And yet I do find that language jarring. It's a declaration that something I believe to be morally entitled to a claim on this earth nonetheless has no such claim and in fact cannot have such a claim. It's a denial of something I believe in my heart to be true. It bears a relationship to other instances in the history of this country and world in which the dignity of persons have been written off. While I won't insist that relationship is analogous in all morally relevant respects, the relationship is more than superficial.
Of course, the language I find so problematic is the logical restatement of the position I have advanced earlier in this blog post. I still stand where I stand, and I believe I am probably right in my stance. But I can't claim any moral high ground.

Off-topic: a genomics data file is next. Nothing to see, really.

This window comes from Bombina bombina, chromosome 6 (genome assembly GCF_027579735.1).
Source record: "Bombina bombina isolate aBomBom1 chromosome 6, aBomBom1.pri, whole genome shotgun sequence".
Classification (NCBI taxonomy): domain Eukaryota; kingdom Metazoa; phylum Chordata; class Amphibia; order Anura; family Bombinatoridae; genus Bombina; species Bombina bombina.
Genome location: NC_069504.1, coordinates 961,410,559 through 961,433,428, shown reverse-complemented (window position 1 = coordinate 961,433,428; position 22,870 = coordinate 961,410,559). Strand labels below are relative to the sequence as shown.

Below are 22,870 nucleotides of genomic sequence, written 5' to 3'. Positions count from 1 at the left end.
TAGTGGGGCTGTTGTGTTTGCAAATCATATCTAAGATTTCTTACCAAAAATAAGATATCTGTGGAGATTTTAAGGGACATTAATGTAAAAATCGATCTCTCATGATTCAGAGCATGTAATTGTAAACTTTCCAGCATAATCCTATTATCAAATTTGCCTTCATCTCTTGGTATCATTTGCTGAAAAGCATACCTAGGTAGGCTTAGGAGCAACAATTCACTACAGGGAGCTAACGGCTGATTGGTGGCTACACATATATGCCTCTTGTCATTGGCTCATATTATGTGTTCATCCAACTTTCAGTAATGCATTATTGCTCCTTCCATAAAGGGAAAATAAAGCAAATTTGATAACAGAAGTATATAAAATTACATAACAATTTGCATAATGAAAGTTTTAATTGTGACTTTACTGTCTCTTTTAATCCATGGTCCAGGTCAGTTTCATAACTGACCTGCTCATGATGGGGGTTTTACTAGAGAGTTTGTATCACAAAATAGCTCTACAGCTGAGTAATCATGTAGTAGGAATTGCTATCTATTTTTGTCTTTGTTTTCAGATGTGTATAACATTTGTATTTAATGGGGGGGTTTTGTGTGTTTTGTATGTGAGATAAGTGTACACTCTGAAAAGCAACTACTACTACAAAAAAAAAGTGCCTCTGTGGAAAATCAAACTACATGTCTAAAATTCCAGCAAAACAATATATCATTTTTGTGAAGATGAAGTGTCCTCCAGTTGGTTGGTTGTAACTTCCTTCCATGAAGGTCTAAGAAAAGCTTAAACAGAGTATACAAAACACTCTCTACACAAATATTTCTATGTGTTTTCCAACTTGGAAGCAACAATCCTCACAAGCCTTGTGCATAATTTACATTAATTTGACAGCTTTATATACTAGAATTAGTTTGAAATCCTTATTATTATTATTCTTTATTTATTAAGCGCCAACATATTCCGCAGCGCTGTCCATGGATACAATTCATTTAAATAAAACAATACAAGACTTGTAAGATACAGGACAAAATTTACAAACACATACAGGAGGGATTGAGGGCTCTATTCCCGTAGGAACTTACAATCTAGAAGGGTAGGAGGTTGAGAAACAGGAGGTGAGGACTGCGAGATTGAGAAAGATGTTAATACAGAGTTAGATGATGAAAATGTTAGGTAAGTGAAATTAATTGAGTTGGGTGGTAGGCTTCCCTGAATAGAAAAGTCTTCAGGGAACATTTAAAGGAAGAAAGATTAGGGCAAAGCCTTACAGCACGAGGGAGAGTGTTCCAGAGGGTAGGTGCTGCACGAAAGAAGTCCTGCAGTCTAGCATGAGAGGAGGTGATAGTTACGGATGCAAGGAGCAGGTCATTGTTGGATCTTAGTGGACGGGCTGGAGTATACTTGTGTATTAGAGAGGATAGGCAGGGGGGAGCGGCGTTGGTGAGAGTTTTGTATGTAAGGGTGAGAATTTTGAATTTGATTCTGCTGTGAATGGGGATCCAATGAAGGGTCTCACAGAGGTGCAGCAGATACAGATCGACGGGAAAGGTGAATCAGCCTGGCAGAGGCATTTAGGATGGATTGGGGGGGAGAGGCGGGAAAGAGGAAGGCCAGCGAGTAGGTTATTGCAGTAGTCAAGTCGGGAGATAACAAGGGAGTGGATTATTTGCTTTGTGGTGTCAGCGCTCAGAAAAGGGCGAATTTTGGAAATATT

Notes.Note #1: The "abortion is best left as a decision between a woman and her doctor" may work as a slogan, but in my view it's main function is to flatter health care professionals by offering them a theoretical veto into their patients' most personal decisions. It doesn't matter that (as I assume, but don't know for sure) most doctors would automatically sign off on an abortion if the patient wants one. I suspect there would be a lot fewer of the "socially conservative physicians who nonetheless support the right to abortion" if the pro-choice movement focused more on the right of choice than on an alliance with medical doctors.
Note #2: That said, the claim "people will have abortions anyway so we might as well keep it legal" is at best only half true. Outlawing abortion will almost definitely decrease the number of people who seek abortion.